Tale/innlegg | Dato: 06.02.2015 | Olje- og energidepartementet
Riga, Latvia. 6. februar 2015
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Vice President, Commissioner, Colleagues, Ladies and gentlemen,
I am very pleased to be present here today and express Norwegian views on the Energy Union.
This morning I submitted a position paper to Vice President Sefcovic. I will briefly mention a few key points from our side:
I have noted with satisfaction that the strengthening of the already good partnership between the EU and Norway is discussed under the Energy Union concept.
Norway and the EU are already close energy partners. Annually, Norway exports more than 100 billion cubic metres of natural gas to the EU through pipelines. We participate in the Emissions Trading System, and cooperate closely – and more and more so – on Carbon Capture and Storage.
Since the early 1990s, Norway has also been part of the internal energy market through the EEA Agreement. We are now in the phase of implementing the third energy market package.
Norway is fully integrated in the Nordic electricity market. This close integration of the Nordic electricity markets has been, is, and will remain to be of great benefit for all countries involved.
Interconnectivity is crucial for the functioning of the internal market. Norway has a level of electricity interconnection well above 15 percent of installed generation capacity. The planned interconnectors to Germany and the UK will increase Norway’s interconnection capacity by almost 50 percent.
Norway is not only a large producer of gas, but also a large producer of renewable energy. We have a renewables share of around 65 % percent in the energy mix. Almost 100 % of our electricity production is based on renewable resources.
Our ambition is to increase the production of renewable energy. This will give a contribution to more renewable energy in the European energy mix.
Improving security of supply is important – for exporting as well as importing countries.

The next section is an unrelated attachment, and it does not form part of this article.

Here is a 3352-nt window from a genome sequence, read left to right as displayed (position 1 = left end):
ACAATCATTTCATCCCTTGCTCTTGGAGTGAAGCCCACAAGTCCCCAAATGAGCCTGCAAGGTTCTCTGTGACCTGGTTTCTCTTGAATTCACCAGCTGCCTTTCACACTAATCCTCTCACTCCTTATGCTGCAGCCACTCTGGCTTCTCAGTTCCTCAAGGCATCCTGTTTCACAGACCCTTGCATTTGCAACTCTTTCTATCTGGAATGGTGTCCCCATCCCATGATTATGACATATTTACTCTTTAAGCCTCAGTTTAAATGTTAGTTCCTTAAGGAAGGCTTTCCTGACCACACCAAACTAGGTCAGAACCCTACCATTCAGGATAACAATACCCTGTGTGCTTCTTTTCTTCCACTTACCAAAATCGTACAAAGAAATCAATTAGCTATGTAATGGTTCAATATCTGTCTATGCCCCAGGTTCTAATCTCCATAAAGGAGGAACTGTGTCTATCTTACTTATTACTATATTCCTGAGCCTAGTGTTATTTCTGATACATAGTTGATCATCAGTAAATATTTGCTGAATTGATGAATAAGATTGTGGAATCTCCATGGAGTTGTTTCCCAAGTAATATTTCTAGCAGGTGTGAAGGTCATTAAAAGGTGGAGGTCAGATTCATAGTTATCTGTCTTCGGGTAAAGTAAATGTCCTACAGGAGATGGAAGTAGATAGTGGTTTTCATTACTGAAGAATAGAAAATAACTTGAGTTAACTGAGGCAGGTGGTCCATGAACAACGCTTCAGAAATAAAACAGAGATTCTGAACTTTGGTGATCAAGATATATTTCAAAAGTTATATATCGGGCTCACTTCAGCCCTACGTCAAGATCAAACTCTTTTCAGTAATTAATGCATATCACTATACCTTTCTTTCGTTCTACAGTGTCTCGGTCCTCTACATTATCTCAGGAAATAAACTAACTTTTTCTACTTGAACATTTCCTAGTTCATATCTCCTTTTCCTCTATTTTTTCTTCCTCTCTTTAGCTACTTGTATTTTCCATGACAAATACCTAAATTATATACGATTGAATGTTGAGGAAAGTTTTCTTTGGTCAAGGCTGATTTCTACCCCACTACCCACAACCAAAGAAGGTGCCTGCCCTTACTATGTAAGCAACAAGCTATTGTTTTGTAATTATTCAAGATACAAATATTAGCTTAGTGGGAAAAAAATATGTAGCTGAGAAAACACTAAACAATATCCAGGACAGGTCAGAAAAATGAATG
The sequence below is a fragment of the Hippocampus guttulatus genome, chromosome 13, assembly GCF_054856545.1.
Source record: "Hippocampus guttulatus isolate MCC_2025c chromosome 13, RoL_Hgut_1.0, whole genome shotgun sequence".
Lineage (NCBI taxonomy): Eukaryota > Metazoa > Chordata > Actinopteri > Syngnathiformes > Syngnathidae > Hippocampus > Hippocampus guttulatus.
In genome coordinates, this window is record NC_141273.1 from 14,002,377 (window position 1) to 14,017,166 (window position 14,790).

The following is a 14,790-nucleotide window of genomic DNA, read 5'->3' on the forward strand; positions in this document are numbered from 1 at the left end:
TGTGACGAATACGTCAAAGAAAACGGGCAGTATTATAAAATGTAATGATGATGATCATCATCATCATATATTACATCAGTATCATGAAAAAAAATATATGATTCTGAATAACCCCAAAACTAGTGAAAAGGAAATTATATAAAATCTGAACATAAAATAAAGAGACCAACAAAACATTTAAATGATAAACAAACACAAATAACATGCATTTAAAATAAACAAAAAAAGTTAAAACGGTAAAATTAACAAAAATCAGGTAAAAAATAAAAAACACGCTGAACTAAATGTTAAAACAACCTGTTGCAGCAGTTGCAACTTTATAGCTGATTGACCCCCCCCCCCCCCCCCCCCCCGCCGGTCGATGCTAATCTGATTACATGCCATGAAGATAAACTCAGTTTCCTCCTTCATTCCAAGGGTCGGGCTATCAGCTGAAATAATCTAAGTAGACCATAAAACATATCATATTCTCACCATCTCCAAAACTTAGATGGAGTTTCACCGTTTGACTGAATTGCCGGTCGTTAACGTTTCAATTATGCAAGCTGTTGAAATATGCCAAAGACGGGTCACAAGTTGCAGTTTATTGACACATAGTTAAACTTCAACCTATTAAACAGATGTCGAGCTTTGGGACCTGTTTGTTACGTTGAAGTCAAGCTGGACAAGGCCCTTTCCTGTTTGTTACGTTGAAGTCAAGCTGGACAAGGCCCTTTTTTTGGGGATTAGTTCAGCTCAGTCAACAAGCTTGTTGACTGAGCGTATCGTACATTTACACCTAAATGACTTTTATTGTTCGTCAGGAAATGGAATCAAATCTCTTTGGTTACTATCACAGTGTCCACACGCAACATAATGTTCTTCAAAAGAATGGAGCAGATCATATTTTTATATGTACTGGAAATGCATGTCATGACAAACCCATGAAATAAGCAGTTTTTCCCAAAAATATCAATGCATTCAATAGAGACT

Well-functioning and effective energy markets – with adequate infrastructure and an effective legislative framework – is a precondition for security of supply, and for developing an effective climate policy in Europe.
Important work is done to facilitate well-functioning markets, but we should try to achieve this without overregulating the market.
By replacing more CO2 intensive energy sources, gas can deliver large and cost efficient emission reductions. Being a flexible energy source, gas can also provide balancing in a system where the share of intermittent renewable energy is increasing.
We therefore believe that gas has an important role to play in Europe in many years to come. But as the consumers need security of supply, producers need security of demand.
Upstream projects and pipelines are huge, capital intensive projects. Additional investments upstream, and in gas export infrastructure, are hence dependent on expectations on future market development. This includes the market signals for gas in Europe from EU energy policy.
A possible mechanism for joint purchasing of gas would be a step in the wrong direction. It may reduce competition in the market and runs contrary to the liberalisation of the energy market.
Energy efficiency measures are important, as they contribute to improved security of supply, competitiveness and reduced emissions. An ambitious policy on energy efficiency should be based on domestic action adapted to national circumstances and comprehensive assessments of costs and benefits.
A new governance system is discussed as a follow up to the Climate and Energy Framework towards 2030. Generally, Norway thinks that reporting systems should have a light touch and should not imply heavy administrative burdens.
Research and innovation is essential to reduce costs and bring to the market innovative technologies that will enable the transition to a secure and competitive low emission energy system. Norway looks forward to cooperate with the EU within the framework of Horizon 2020, also on energy issues.
Carbon Capture and Storage should have a prominent role in the Energy Union. There is a need to develop a European CCS strategy to enable commercial development of CCS both for the power sector and the industry.
Last but not least – on the decarbonisation topic our main view is that the EU Emissions Trading System (ETS) is a cornerstone in the climate policies both of the EU and Norway. The cap must be sufficiently tight and predictable to bring about an efficient transition to a low-emission future.
I am looking forward to participating in this important debate on the Energy Union, and the choices of energy policies in Europe ahead of us – both here today, and in the coming months.
And let me finish by assuring you that Norway is – and will remain – an energy partner for the European Union!
Thank you for your attention!